By Jason G. Goldman
Shoot a bear in Croatia, and you can skin it and turn the hide into a rug to adorn the floor of your living room. Or, if you wanted, you could hack off its head, stuff it, mount it, and hang it above your fireplace. Or you could butcher it, store the ursine bounty in your freezer, and eat well for a year.
Just north of the border, in neighboring Slovenia, hunting for brown bears (Ursos arctos) will land you in hot water. That’s because hunting is explicitly prohibited under EU legislation, as brown bears are a protected species.
You’d think that bear life would be better in Slovenia than in Croatia. But you’d be wrong. That’s because, according to new open-access research published in the European Journal of Wildlife Research, Croatians have better attitudes when it comes to bears than Slovenians do. Croatia recently joined the European Union. What would happen if they altered their bear management policy to fall in line with the EU’s policy, as Slovenia has?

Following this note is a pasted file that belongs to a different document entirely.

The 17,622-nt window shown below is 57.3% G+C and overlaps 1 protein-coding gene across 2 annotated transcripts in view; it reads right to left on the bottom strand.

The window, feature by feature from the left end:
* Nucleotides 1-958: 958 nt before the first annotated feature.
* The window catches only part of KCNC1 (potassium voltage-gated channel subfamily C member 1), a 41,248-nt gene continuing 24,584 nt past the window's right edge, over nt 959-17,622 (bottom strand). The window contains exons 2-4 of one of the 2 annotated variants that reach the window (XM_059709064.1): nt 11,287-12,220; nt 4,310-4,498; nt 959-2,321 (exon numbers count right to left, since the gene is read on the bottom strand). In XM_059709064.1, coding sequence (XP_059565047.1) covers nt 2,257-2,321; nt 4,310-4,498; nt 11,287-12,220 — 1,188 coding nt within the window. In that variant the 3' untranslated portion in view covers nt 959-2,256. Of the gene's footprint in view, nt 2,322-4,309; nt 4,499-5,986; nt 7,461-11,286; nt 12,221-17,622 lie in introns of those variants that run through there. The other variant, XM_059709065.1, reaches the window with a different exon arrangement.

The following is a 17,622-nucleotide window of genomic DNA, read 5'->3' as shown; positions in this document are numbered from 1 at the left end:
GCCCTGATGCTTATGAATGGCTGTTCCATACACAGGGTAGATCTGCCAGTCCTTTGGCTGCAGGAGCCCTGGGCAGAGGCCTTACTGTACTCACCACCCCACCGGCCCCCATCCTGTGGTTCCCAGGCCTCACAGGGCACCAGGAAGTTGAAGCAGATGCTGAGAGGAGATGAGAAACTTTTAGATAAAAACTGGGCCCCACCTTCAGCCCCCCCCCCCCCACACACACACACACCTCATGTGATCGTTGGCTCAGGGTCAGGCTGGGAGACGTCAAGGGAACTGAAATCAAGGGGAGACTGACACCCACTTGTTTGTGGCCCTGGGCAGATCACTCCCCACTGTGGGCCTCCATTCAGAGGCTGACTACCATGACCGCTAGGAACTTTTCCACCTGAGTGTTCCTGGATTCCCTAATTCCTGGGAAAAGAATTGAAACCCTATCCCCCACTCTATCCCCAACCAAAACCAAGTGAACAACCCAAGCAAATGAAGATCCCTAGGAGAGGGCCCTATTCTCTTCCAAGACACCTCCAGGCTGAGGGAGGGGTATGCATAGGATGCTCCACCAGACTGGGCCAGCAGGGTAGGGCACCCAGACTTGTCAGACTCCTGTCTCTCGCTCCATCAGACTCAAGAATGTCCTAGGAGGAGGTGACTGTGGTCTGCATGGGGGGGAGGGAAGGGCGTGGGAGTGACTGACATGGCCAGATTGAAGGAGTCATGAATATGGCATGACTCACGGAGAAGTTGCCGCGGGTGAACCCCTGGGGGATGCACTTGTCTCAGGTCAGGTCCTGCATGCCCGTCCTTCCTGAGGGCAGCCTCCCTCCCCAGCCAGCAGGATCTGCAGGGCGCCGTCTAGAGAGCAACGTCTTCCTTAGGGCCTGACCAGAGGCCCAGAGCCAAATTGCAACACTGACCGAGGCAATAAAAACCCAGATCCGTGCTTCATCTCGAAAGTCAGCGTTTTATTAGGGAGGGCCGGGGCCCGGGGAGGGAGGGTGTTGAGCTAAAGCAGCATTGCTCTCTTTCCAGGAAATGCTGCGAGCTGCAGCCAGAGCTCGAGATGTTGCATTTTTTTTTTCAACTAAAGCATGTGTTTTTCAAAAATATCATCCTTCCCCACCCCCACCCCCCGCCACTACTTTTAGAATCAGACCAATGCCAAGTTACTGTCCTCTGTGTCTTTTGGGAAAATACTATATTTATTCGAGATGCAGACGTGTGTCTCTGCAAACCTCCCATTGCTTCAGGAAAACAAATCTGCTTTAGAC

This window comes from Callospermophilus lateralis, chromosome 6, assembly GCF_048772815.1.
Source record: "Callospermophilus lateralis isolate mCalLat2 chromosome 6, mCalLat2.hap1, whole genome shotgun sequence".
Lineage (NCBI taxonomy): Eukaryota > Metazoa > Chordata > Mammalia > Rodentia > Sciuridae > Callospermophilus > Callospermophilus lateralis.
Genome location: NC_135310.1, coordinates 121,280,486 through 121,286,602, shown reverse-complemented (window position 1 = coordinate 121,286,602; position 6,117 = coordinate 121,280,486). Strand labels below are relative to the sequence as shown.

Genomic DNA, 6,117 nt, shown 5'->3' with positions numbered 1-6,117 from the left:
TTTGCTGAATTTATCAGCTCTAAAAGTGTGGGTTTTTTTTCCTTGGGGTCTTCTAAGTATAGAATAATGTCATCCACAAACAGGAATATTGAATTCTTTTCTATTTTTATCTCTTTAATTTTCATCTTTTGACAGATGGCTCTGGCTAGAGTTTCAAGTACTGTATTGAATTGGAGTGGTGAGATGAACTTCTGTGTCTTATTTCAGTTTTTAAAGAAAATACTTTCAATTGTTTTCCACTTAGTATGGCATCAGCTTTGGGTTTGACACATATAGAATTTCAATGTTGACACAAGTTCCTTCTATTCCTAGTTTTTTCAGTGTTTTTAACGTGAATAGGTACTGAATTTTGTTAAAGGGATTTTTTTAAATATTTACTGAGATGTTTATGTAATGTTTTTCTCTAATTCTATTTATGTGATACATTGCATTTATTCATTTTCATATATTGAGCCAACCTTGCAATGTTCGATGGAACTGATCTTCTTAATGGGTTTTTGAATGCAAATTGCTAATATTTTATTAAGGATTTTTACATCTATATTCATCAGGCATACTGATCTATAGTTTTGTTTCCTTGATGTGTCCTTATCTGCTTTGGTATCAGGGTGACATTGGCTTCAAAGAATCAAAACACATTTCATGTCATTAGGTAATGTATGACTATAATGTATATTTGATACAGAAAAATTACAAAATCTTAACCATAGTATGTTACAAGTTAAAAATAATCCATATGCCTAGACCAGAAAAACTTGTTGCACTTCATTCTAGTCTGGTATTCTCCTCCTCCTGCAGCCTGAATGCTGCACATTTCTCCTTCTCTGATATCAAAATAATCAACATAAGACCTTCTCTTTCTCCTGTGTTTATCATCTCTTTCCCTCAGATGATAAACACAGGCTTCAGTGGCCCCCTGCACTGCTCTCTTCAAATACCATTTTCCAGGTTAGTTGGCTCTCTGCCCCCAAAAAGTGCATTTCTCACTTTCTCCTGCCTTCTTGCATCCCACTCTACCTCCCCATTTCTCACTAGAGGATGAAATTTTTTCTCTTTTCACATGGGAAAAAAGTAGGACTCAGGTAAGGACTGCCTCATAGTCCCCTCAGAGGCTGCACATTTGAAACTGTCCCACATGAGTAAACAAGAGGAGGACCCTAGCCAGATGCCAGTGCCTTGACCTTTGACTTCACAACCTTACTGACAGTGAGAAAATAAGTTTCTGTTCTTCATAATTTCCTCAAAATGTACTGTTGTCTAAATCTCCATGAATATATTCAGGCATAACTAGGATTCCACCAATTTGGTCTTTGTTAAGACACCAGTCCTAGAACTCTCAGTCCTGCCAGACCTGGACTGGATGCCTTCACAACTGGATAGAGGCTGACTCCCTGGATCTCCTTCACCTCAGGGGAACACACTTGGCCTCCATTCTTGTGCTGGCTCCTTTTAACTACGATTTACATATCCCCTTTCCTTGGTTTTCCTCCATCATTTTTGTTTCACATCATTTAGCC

Under the current system in Croatia, 10 to 15 percent of the total bear population can be killed each year. Individual hunting organizations are each allocated a portion of that overall quota. Those organizations, in turn, sell permits for the trophy hunting of bears to hunters. Together, according to researchers from Imperial College London and the University of Zagreb, this has led to several benefits for the country. For one thing, the local economy benefits and hunting organizations can provide employment for locals. In addition, through the revenue generated by the sale of hunting permits, hunting organizations compensate farmers for any damage, most of which is to apiaries. Winnie the Pooh, after all, isn’t the only honey-loving bear.
In Croatia, it is illegal to hunt females who are still caring for their cubs, and the method of hunting is tightly controlled. More....